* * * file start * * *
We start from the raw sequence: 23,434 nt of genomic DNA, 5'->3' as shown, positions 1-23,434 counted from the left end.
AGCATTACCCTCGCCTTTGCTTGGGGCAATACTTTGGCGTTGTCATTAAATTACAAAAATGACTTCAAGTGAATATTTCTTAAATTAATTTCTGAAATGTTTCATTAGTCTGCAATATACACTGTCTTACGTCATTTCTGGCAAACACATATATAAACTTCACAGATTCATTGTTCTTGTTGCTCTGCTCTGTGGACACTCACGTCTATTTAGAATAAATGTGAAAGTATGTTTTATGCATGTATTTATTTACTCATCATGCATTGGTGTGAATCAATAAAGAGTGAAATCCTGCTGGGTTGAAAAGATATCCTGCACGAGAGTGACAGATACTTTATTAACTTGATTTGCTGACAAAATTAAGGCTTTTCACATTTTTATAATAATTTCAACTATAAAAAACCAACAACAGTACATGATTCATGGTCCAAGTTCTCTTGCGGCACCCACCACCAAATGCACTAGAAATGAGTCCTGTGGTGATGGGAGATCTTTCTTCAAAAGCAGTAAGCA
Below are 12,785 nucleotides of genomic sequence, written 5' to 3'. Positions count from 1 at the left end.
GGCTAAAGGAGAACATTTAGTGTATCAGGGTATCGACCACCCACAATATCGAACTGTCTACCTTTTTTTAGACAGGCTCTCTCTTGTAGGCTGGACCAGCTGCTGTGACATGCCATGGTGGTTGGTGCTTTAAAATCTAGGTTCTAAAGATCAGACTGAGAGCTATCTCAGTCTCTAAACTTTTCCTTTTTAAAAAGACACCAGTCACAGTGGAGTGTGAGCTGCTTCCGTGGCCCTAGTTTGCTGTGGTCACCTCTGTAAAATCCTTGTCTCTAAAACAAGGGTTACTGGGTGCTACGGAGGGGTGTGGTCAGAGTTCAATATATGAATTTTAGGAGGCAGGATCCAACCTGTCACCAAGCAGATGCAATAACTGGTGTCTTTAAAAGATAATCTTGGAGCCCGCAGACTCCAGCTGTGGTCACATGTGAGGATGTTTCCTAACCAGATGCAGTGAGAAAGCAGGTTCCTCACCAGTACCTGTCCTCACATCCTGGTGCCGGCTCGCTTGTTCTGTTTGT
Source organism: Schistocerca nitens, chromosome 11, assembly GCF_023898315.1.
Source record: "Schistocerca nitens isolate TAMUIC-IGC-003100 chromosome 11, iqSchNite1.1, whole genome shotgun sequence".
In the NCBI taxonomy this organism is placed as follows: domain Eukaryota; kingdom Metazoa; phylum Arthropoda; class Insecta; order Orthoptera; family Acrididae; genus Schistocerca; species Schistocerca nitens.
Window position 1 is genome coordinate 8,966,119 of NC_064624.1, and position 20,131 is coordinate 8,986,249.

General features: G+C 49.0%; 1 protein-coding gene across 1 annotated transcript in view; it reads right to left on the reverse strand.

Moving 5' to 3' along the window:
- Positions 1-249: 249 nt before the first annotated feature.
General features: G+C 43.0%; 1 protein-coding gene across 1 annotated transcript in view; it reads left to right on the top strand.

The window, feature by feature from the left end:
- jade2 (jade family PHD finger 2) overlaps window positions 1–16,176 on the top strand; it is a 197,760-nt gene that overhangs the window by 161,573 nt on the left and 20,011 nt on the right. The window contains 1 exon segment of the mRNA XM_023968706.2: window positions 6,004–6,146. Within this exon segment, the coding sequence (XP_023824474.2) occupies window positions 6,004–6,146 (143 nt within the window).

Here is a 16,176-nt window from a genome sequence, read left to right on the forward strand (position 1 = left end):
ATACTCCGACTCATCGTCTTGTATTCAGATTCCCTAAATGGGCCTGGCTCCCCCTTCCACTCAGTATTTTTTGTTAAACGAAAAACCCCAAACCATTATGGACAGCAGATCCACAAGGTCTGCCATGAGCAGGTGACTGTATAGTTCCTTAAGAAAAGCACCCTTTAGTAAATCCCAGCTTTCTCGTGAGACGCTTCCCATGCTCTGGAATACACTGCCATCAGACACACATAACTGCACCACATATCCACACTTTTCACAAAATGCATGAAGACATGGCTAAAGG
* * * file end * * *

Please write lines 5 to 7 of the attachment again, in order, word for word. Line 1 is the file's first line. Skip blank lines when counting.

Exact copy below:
Source organism: Schistocerca nitens, chromosome 11, assembly GCF_023898315.1.
Source record: "Schistocerca nitens isolate TAMUIC-IGC-003100 chromosome 11, iqSchNite1.1, whole genome shotgun sequence".
In the NCBI taxonomy this organism is placed as follows: domain Eukaryota; kingdom Metazoa; phylum Arthropoda; class Insecta; order Orthoptera; family Acrididae; genus Schistocerca; species Schistocerca nitens.